Portland-based artists Bill Daniel and Vanessa Renwick, of the Oregon Dept. of Kick Ass and Lucky Bum Film Tour, are hitting the road, hauling their latest program of documentary and experimental video up I-5. The duo brings their 90-minute show to the Columbian Theatre at 9 p.m. Saturday, Sept. 11. Admission is $5.
"Collectively, the videos on the Heart Attack Island Tour poetically explore reality and redemption," said Renwick, "and offer critical perspectives of life in these times that range from the allegorical to the expository." The show is comprised of single-, double- and triple-projection pieces, and utilizes creative approaches to nonfictional material, such as the juxtaposition of raw archival footage with experimental music.
The program begins with Renwick's "Britton, South Dakota," a mesmerizing eight-minute film constructed solely of haunting portraits of children filmed standing in the street of a desolate town in 1930. Awarded Best Experimental Film by James Benning at the 2003 Northwest Film Festival, the work is made all the more melodramatic by Portland artist Johnne Eschleman's emotive score.
Next is Travis Wilkerson's "National Archives V.1," a daring exercise in agit-prop that utilizes imagery obtained through the Freedom of Information Act, in which gun-camera footage of U.S. bombing runs over Vietnam is disturbingly and poetically juxtaposed with a soundtrack created by Sonic Youth's Jim O'Rourke.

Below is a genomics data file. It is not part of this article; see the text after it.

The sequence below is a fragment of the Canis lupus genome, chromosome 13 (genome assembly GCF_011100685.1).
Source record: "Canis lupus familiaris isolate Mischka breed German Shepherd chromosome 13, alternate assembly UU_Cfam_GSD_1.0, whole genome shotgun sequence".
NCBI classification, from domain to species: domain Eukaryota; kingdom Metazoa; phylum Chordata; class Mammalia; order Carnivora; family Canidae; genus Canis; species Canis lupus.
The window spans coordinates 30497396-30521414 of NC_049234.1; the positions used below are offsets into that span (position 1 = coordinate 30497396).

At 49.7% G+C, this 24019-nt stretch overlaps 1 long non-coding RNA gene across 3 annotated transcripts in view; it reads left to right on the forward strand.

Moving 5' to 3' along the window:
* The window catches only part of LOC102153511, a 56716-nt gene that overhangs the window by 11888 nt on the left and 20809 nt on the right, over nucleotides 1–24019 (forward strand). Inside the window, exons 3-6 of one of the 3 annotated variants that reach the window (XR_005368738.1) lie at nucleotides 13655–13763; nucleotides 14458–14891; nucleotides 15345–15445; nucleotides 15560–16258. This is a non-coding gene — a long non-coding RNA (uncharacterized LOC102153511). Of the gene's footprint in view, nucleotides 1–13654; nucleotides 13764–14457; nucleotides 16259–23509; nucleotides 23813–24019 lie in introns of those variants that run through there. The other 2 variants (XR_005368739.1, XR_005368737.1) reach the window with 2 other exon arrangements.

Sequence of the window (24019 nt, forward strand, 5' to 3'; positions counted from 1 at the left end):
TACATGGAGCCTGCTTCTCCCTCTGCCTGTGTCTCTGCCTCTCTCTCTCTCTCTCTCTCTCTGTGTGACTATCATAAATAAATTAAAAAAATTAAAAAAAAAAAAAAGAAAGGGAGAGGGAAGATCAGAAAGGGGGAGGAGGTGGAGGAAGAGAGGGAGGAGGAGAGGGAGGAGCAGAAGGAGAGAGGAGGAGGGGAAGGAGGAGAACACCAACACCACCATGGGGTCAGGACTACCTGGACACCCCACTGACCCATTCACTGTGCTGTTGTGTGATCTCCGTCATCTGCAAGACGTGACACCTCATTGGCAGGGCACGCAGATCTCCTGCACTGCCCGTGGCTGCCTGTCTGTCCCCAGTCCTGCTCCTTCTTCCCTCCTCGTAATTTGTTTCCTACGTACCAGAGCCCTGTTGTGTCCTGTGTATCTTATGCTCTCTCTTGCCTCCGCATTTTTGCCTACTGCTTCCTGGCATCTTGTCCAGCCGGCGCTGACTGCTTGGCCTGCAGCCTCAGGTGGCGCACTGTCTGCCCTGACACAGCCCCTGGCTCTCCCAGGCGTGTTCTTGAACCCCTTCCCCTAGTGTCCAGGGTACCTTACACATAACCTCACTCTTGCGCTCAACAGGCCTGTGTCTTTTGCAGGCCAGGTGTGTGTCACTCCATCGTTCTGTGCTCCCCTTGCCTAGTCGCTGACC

The screening climaxes with Renwick's new 25-minute, three-screen projection piece, "Hope and Prey," which features stunning wildlife cinematography of animals hunting and being hunted. In composing three reels to play side-by-side in a panoramic view, Renwick notes, "The view is like that out in nature, it's a wide landscape where a predator could come at you from anywhere. It is also playing with the fact that predators have eyes on the front of their heads, while prey have eyes on the side of their heads. In this movie, the audience definitely has to keep an eye out for danger." The adrenal-pumping dramatic and sometimes brutal nature cinematography is transformed and elevated through black and white high-contrast recomposition and a hyper-dynamic score by Portland's infamous underground composer, Daniel Menche.
The second part of the program, Bill Daniel's "Ponder Yonder," is a video essay on counter-cultural survival strategies in the post-oil age that is projected onto sails rigged on top of a 1965 Chevy van. The sailvan - a two-masted gaff-rigged schooner built by the filmmaker - functions as tour vehicle, while its sails provide a projection screen for the two-projector video piece. The video is based on the story of Noah's Ark and explores issues of social and ecological collapse as told through interviews with a salty crew of characters that include a homeless street preacher, a punk pirate-styled young woman who builds traditional wooden boats without using electricity, an early 1970s hippie houseboater floating in San Francisco Bay, as well as some urban anchor-outs who live free aboard their boats anchored out in Vancouver's False Creek. The video installation suggests a thematic parallel between the global flood described in the Bible and our current petroleum-based catastrophes.
On why he was motivated to rig sails atop his van, Daniel explained, "I've always wanted to build my own sailboat and escape society. The romance of boatbuilding and sailing seemed the perfect antidote to this ecological anxiety I feel about the fate of the planet. So the closest thing I could manage was to build a boat out of my van and use that as a platform for a video about these impending tribulations. Oil wars, global warming, hi-tech alienation ... all of this stuff I could address with this simple metaphor."
The Columbian Theatre is located at 1102 Marine Drive.